"The principal engraved figure with macro-views of the engraving and surface preparation"
Recently the earliest known Palaeolithic engravings, including what appear to be images of the female vulva, illustrated by circles with small slits on one side have been discovered in SouthWest France's Dordogne region.
There are also very simple images, in profile, of animals, including horses and lion-like big cats.
These art-works were discovered on a collapsed roof of a rock shelter at the Abri Castanet site in the Vézère River valley, an area already well known to archaeologists where numerous other Palaeolithic engravings, paintings and statues have been found.
Here is the abstract of the report, which was recently published:
We report here on the 2007 discovery, in perfect archaeological context, of part of the engraved and ocre-stained undersurface of the collapsed rockshelter ceiling from Abri Castanet, Dordogne, France.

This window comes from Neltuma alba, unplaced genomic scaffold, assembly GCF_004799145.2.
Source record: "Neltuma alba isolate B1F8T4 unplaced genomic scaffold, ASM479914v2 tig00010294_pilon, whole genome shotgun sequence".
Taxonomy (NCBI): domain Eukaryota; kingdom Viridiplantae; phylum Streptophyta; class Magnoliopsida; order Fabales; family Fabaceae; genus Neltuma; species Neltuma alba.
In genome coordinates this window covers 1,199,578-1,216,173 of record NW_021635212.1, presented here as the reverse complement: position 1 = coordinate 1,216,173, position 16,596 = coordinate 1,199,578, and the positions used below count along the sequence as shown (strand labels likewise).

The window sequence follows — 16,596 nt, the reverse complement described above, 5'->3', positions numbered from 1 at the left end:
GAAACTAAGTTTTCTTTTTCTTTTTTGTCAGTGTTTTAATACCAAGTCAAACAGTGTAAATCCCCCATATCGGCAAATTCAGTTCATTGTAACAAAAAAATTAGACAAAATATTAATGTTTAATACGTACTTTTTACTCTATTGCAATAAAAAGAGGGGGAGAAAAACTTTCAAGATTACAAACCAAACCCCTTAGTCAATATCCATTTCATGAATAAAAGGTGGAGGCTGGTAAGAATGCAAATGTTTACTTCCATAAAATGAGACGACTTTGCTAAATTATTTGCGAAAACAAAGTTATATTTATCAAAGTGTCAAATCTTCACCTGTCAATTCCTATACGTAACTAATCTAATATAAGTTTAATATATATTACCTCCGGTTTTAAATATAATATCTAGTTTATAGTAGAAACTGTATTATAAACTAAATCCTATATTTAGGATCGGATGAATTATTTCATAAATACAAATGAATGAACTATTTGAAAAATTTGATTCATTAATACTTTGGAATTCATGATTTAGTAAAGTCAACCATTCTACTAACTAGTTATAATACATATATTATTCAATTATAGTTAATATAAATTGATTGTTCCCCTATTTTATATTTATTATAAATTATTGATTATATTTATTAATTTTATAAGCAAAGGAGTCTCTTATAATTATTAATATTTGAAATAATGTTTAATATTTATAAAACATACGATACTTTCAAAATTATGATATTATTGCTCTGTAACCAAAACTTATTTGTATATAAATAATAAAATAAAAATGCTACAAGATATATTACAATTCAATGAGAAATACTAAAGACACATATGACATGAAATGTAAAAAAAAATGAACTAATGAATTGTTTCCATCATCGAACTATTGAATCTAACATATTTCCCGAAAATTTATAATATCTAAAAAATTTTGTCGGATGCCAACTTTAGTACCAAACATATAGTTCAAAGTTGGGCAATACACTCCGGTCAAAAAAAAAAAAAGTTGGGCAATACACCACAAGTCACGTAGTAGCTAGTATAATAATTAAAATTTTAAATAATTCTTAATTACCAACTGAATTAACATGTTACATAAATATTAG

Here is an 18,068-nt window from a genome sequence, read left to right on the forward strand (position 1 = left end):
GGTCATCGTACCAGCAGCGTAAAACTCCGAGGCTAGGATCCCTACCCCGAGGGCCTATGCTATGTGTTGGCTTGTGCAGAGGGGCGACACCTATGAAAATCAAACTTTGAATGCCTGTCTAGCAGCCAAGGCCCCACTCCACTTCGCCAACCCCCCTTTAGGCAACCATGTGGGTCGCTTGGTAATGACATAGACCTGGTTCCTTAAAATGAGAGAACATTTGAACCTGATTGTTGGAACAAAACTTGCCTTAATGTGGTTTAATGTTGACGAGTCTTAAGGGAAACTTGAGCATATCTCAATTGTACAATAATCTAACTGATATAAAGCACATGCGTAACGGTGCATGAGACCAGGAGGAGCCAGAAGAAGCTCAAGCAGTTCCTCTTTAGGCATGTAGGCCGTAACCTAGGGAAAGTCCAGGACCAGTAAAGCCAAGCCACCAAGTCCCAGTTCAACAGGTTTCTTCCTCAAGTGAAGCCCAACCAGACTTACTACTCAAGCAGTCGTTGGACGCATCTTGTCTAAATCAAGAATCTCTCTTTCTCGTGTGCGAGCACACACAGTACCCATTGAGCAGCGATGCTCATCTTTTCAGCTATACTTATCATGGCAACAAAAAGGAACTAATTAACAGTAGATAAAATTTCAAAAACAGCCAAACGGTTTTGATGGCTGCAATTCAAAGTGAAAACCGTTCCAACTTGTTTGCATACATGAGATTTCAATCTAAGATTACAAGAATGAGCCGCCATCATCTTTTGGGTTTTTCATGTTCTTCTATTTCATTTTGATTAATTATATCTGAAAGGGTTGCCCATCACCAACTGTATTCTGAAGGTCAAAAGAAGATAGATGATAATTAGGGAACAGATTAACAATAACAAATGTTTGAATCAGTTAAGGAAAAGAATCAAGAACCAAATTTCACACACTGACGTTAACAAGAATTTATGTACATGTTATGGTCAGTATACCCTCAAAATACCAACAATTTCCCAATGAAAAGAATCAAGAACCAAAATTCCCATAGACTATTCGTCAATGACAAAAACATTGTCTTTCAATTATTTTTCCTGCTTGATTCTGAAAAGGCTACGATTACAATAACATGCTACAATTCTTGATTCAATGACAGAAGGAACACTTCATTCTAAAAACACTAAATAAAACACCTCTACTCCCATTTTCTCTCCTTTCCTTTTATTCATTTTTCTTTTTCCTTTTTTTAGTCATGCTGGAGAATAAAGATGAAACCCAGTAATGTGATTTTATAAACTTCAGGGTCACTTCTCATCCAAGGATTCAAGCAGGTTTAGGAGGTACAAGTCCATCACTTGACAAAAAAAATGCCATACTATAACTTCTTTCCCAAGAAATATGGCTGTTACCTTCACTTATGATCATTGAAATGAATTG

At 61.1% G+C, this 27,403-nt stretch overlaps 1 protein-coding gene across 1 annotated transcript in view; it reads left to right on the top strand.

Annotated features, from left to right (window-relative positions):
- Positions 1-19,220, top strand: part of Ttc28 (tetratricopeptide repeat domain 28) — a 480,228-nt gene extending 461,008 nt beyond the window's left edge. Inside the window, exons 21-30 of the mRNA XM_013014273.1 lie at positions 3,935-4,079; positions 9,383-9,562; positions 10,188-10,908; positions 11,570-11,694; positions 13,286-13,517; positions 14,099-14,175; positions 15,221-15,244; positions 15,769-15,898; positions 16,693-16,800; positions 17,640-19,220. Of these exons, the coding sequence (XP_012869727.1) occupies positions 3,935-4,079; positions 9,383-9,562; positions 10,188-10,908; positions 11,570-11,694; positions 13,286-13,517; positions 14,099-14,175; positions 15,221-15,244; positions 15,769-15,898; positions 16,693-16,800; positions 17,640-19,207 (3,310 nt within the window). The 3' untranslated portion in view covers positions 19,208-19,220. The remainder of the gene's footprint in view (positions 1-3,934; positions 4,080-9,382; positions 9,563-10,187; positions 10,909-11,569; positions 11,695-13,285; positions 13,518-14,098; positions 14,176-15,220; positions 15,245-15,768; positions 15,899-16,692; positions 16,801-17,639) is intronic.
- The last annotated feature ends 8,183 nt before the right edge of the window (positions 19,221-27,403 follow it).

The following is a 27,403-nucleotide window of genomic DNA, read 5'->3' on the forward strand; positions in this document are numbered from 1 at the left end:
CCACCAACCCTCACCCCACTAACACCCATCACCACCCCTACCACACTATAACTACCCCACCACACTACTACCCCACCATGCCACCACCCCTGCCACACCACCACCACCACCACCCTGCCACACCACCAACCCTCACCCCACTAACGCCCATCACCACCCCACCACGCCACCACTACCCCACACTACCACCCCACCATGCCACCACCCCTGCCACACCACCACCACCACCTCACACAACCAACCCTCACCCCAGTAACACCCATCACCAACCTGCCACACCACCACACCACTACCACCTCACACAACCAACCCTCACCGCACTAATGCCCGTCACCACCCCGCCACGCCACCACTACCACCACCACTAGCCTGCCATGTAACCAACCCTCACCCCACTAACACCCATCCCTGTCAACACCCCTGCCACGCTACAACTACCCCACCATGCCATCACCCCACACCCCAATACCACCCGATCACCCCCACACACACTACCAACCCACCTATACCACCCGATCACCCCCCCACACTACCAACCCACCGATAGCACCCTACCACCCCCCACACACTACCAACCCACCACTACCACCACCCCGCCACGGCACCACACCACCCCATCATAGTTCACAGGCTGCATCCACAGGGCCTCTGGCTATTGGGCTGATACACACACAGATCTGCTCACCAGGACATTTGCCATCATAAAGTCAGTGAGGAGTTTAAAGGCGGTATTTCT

The decorated surface of the 1.5-t roof-collapse block was in direct contact with the exposed archaeological surface onto which it fell.
Because there was no sedimentation between the engraved surface and the archaeological layer upon which it collapsed, it is clear that the Early Aurignacian occupants of the shelter were the authors of the ceiling imagery.
This discovery contributes an important dimension to our understanding of the earliest graphic representation in southwestern France, almost all of which was discovered before modern methods of archaeological excavation and analysis. Comparison of the dates for the Castanet ceiling and those directly obtained from the Chauvet paintings reveal that the “vulvar” representations from southwestern France are as old or older than the very different wall images from Chauvet.
This site has been dated to circa 35,000BC, making it the earliest known site with artwork.